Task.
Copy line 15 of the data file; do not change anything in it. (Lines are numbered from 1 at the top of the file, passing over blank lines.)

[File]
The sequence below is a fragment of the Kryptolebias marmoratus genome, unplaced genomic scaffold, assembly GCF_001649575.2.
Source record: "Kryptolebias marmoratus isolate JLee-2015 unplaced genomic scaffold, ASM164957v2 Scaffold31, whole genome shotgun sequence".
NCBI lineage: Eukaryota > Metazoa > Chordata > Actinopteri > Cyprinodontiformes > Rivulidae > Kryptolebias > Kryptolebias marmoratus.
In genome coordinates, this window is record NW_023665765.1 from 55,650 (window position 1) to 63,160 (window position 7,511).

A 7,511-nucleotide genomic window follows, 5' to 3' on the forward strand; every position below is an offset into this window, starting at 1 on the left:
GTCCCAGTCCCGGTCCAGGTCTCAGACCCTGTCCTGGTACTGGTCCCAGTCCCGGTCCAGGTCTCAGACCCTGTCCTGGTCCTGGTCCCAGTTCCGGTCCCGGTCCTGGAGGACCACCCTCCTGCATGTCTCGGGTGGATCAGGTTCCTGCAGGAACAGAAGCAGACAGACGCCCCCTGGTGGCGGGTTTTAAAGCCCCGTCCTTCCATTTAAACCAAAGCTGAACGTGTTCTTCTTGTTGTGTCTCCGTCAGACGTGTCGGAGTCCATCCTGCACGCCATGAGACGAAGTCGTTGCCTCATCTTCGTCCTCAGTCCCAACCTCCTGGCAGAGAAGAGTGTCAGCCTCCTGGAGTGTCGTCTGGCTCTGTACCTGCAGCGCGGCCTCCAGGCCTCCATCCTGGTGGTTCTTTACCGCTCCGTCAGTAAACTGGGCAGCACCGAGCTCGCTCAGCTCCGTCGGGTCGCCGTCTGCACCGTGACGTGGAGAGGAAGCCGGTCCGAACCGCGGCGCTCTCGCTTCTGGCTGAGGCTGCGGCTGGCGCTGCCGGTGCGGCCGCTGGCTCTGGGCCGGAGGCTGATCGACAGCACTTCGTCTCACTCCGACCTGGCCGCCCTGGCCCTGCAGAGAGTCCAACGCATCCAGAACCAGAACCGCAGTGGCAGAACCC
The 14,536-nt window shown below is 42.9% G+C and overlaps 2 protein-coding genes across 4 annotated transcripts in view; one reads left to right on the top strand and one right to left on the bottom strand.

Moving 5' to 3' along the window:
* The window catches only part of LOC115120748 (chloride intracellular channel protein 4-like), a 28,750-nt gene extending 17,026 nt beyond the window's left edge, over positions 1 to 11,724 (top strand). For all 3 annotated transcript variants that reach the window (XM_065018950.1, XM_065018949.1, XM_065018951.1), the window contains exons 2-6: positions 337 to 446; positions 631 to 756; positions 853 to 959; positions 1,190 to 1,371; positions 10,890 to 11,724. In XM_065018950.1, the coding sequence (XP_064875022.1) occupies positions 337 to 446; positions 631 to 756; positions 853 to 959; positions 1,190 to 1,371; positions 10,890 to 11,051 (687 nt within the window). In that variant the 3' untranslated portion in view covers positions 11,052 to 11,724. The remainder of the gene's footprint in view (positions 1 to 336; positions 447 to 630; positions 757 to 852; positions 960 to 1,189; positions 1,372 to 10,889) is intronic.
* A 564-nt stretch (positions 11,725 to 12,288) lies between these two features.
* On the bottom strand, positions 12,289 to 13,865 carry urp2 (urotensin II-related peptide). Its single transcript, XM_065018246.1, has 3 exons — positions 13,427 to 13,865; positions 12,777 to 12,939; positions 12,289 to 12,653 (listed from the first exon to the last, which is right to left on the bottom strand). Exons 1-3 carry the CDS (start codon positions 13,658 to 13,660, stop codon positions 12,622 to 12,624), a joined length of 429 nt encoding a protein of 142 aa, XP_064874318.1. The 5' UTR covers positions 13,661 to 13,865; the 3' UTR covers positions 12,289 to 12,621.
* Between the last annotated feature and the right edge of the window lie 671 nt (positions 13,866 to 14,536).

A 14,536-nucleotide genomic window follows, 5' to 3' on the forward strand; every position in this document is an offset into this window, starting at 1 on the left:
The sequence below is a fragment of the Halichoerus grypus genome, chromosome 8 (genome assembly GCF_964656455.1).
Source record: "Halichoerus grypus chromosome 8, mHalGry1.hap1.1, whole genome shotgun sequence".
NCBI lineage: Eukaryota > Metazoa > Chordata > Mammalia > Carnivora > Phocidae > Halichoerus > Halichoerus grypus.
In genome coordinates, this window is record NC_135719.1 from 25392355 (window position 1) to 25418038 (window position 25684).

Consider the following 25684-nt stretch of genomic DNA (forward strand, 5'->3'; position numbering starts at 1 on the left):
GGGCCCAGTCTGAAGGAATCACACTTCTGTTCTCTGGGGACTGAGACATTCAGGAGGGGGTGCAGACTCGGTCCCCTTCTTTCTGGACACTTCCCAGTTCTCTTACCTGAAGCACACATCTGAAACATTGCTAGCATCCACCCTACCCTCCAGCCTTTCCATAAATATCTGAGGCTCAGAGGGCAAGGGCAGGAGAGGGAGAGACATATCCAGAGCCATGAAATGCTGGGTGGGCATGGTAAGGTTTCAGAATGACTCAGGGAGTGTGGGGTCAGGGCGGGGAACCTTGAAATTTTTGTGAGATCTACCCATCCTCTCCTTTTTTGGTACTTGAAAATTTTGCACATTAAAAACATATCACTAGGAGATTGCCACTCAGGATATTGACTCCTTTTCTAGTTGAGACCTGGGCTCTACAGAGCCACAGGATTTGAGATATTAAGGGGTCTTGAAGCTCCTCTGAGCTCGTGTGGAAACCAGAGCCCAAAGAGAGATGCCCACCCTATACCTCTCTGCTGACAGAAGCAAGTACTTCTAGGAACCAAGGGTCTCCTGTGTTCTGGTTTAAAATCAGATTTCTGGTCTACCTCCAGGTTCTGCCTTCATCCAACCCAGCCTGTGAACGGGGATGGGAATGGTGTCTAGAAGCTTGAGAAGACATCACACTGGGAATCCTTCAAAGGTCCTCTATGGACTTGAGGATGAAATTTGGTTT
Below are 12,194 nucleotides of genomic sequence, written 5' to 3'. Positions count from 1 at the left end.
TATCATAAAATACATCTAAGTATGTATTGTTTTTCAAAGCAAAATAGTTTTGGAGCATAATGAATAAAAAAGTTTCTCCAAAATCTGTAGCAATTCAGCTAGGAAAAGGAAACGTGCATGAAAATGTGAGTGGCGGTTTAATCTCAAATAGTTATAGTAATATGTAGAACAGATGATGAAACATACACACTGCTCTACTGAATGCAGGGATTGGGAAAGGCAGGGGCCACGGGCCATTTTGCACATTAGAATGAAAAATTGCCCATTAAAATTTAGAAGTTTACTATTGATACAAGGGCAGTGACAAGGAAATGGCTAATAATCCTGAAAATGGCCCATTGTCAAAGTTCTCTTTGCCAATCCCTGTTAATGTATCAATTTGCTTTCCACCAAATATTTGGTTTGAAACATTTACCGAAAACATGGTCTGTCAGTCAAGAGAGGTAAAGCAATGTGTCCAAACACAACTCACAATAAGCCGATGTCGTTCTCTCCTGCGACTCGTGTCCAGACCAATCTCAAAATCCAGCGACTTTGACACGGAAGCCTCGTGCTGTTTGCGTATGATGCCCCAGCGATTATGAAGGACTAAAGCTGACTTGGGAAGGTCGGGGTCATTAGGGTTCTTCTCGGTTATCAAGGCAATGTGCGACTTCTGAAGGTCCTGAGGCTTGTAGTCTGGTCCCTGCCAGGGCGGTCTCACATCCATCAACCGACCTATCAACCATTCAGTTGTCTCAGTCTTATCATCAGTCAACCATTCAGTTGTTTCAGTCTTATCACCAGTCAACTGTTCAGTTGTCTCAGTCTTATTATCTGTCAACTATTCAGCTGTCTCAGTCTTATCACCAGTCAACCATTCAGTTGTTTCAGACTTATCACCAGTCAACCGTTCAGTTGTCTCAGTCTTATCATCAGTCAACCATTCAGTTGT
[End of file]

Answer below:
Source record: "Halichoerus grypus chromosome 8, mHalGry1.hap1.1, whole genome shotgun sequence".